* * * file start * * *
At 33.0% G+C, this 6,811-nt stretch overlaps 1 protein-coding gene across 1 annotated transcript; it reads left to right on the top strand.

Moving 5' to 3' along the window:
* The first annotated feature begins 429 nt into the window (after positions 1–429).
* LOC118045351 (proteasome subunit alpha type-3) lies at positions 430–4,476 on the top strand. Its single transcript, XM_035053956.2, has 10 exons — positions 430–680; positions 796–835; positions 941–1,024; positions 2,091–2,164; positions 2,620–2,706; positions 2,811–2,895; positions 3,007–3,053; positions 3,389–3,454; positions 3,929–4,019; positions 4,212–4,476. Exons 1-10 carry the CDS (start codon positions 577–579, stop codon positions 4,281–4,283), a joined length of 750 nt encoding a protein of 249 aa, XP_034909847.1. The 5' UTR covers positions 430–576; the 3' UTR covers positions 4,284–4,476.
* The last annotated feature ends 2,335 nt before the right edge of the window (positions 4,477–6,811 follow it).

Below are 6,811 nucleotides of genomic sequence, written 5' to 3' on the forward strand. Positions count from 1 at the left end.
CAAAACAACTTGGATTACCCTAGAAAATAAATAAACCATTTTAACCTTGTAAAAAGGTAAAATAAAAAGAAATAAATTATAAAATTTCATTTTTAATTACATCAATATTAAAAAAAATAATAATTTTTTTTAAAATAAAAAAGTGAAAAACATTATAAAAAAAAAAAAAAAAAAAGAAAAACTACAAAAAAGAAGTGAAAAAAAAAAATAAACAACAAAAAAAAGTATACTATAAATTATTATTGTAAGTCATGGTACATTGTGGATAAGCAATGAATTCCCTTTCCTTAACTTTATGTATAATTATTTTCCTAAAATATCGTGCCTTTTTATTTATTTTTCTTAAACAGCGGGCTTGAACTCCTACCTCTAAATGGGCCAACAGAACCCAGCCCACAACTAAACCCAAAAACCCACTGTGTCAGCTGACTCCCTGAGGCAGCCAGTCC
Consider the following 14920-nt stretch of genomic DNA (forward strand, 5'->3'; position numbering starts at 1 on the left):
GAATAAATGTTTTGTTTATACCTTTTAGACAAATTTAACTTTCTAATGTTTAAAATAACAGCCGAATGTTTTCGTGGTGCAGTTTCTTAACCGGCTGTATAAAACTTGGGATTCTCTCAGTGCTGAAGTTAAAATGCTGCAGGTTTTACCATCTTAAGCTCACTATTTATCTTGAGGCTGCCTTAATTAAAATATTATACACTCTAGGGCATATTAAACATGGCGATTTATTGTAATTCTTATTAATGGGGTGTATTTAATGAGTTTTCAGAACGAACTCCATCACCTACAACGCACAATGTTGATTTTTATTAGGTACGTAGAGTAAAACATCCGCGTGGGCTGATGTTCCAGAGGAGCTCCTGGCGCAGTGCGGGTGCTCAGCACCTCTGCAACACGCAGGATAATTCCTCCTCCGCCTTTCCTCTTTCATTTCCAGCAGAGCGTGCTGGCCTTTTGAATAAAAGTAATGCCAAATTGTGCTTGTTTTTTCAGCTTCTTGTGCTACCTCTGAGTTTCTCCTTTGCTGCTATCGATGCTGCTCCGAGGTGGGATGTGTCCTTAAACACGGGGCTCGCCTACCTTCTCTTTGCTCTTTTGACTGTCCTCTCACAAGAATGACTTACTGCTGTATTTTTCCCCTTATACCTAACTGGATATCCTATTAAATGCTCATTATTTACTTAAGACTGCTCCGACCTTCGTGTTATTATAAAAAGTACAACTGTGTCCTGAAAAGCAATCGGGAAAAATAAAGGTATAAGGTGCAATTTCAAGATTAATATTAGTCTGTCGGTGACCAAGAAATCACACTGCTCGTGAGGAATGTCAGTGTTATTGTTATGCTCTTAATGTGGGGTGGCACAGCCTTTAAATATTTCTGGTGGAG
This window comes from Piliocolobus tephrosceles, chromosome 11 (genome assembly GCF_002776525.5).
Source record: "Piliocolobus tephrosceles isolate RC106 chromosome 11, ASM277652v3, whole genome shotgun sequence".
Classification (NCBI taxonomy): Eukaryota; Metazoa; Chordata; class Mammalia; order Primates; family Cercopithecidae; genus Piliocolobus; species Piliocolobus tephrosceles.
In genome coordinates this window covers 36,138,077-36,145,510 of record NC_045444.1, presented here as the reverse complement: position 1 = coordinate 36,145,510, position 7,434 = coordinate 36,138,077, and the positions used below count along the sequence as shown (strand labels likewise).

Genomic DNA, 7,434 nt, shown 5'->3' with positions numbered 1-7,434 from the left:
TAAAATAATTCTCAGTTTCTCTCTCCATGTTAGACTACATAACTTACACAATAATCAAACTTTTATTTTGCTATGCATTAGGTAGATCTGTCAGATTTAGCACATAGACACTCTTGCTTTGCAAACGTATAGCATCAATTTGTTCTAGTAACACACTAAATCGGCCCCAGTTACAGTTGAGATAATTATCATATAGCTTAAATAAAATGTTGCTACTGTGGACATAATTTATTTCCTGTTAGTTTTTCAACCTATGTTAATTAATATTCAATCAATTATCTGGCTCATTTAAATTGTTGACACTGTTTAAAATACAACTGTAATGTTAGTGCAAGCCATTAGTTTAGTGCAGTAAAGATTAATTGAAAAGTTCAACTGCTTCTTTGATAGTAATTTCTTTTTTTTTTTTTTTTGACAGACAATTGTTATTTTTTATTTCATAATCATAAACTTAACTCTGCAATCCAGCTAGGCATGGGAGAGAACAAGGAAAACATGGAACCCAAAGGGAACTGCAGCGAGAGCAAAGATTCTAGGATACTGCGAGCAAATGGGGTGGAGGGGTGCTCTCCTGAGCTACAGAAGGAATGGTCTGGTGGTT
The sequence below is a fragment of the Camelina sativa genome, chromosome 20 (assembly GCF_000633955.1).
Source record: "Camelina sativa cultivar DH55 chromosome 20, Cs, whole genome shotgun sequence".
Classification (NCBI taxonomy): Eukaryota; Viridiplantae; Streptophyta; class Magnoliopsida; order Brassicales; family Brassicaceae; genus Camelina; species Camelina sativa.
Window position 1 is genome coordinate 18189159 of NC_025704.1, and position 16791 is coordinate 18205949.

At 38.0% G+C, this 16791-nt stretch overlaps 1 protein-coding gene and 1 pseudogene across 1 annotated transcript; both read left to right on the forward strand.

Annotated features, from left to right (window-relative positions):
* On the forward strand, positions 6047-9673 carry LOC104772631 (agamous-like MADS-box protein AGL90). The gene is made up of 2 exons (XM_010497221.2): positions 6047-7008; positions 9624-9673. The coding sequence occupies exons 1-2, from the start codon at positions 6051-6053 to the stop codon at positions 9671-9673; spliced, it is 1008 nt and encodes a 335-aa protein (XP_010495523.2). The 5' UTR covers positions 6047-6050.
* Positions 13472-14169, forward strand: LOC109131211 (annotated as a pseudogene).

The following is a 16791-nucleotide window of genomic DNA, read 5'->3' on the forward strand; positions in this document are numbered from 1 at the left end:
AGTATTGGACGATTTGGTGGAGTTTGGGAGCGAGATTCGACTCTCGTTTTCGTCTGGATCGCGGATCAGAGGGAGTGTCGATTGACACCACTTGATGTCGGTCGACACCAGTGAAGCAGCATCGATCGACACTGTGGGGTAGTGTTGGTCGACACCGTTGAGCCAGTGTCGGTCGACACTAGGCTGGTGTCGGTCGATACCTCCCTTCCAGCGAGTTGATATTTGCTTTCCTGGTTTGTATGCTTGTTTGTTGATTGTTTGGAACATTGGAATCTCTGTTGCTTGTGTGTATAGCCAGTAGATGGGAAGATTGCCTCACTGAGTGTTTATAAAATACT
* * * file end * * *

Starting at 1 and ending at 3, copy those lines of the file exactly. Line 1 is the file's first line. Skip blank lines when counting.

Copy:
At 33.0% G+C, this 6,811-nt stretch overlaps 1 protein-coding gene across 1 annotated transcript; it reads left to right on the top strand.

Moving 5' to 3' along the window:
* The first annotated feature begins 429 nt into the window (after positions 1–429).